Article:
The efficacy of Foodstate® Glucostate™ on insulin resistance

Van Rooyen, Marihan 25 November 2013 (has links)
M.Tech. (Homoeopathy) / Insulin resistance is defined as the impaired ability of plasma insulin to facilitate peripheral glucose disposal, suppress hepatic gluconeogenesis and inhibit very low density lipoprotein (VLDL) output (Caceres et al., 2008). Insulin resistance is not a disease, but rather a feature and attribute of the Metabolic Syndrome, which is associated with a high risk of developing type two diabetes mellitus and cardiovascular disease (Brewer, 2005). Insulin resistance (IR) is globally regarded as the common and fundamental aetiological factor of the various components of the Metabolic Syndrome namely abdominal obesity, dyslipidaemia, insulin resistance and hypertension (Zimmet, 1991; Haffner et al., 1992 Stern, 1997; Beck Nielson & Groop, 1994; Tsai et al., 2012). Diabetes mellitus type 2 is a rapidly growing worldwide epidemic, but only diagnosed once the underlying metabolic abnormalities have caused damage. The fact that many recently diagnosed diabetic patients already suffer from so called “late complications of diabetes” indicates that the pre-diabetic condition is harmful to health and needs to be addressed promptly to slow down or avoid the progression to diabetes mellitus type 2 (Beck Nielson & Groop, 1994; Brewer, 2005; Tsai et al., 2012). Treatment of insulin resistance proves very difficult as dietary and lifestyle choices play an integral role in the development, treatment and management of insulin resistance; and insulin resistant patients also seem resistant to changing their behaviour (Brewer, 2005). Current conventional treatment options are limited in efficacy and may be associated with significant side-effects (Brewer, 2005; Snyman, 2009; Neal, 2003), while coherent studies on combination complementary forms of treatment are lacking (Chen et al., 2003; Guan et al., 2000; Hull, 2008; Verma et al., 1998; Winston & Kuhn, 2007; Ye et al., 2001). This study aimed to determine the efficacy of the herbal and nutritional formulation Glucostate™ in FoodState® form, on the HOMA index of insulin resistant patients. This was a collaborative randomized double-blind and double-dummy placebo controlled quantitative research study that included 40 participants. Due to the inherent nature of associated race, age and gender bias, participants were matched according to these criteria and randomly allocated to either an experimental or control group (Appendix C). The placebo group was shared between two collaborative studies. Participants volunteered to participate in the study, were between the ages of 20-45 years and consented to the procedures of the study. Participants in the treatment group received Glucostate™ tablets and placebo drops and the participants in the placebo group received placebo tablets and placebo drops. The research study was conducted over a period of 16 weeks per participant at the University of Johannesburg Health Training Centre, Doornfontein Campus. Participants were asked to maintain their original lifestyle and diet and continue as is normal for them, as alterations in weight have an effect on insulin levels. Participants were screened using blood pressure, abdominal girth, height, weight and Body Mass Index (BMI); these measurements were repeated at weeks 4, 8, 12 and 16. Fasting blood tests consisting of a lipogram, fasting glucose and fasting insulin level were done prior to and at the conclusion of the study. The Homeostasis Model Assessment (HOMA) index was calculated from the fasting insulin and glucose values. Results acquired from the research study were statistically analyzed by Statkon at the University of Johannesburg by means of descriptive statistics, parametric and non-parametric tests. The only parameters which showed statistically significant improvement for the Glucostate™ group and not the placebo group were systolic blood pressure (SBP) (p=0.004) and diastolic blood pressure (DBP) (p=0.050). There was no statistically significant change in any of the other parameters when compared to placebo. This research study determined that Glucostate™ was not effective in reducing insulin resistance and the parameters directly associated with its measurement especially when compared to the effects of placebo.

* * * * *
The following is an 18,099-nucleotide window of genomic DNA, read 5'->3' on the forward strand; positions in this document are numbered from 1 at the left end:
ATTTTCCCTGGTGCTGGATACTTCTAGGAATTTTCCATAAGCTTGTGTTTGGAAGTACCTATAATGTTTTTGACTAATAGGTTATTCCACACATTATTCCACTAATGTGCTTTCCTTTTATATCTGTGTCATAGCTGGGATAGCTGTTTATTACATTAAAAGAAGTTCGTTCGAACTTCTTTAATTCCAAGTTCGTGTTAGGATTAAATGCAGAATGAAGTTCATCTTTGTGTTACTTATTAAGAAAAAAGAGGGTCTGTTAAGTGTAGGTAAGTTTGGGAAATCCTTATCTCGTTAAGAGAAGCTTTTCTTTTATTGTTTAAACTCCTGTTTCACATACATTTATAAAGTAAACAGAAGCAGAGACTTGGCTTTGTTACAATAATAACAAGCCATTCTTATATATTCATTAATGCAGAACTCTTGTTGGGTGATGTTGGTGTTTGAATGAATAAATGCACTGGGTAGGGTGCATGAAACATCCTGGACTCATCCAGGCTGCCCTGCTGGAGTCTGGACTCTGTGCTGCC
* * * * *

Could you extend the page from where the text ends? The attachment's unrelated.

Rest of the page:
The effect of a herbal formulation on general well-being in overweight and obese individuals

Lord, Nancy 14 November 2012 (has links)
M.Tech. / Obesity is a serious health problem throughout the world, with the number of cases having increased three-fold over the last two decades, reaching epidemic levels in the United States (Kumar and Clark, 2009). According to the South African Demographic and Health Survey (SADHS) of 2002, 29.2% of South African men were overweight, whereas 56.6% of women were overweight. Obesity leads to a decreased quality of life and can have a detrimental effect on general well being (SADHS, 2002). Overweight and obesity have major psychological effects on the individual. Obese individuals often suffer from body image issues, unhappiness, a decreased morale, low self esteem and eating disorders (Rogge et al., 2004). The stigma associated with adolescent obesity causes bullying in school as well as childhood psychiatric morbidity (Gortmaker et al., 1993). The aim of this study was to determine the effect of an herbal formulation consisting of Coleus Forskohlii, Camellia sinensis, Coffea canephora, Caffeine, Evodiamine, Ilex paraguariensis and Phaseolus vulgaris on general well being in overweight and obese individuals. This study was a quantitative double-blind, placebo-controlled study, using matched pairs according to gender and body mass index (BMI). The study was conducted over twelve weeks during the period of October 2011 to January 2012 at the University of Johannesburg’s Homeopathy Clinic. The conducted study formed part of a larger study where the research sample was shared by two additional researchers (Durrheim et al., 2012) (Withers et al., 2012). This allowed for a larger sample group to be tested with numerous variables being researched. The study included sixty overweight and obese males and females between the ages of eighteen and forty five, with a BMI above 25 kg/m² and under 35kg/m². Participants were required to sign a Participant Information and Consent form (Appendix B) giving the necessary information regarding this study. The groups were randomly matched assigned by the dispenser (according to the participant’s BMI) to the experimental group or placebo group, each consisting of thirty participants. The medication was randomised by the homeopathic dispenser at the University of Johannesburg’s Homeopathy Clinic. The experimental group received a bottle of capsules containing the herbal formulation, and the placebo received identical looking placebo capsules containing a pharmaceutical maize starch.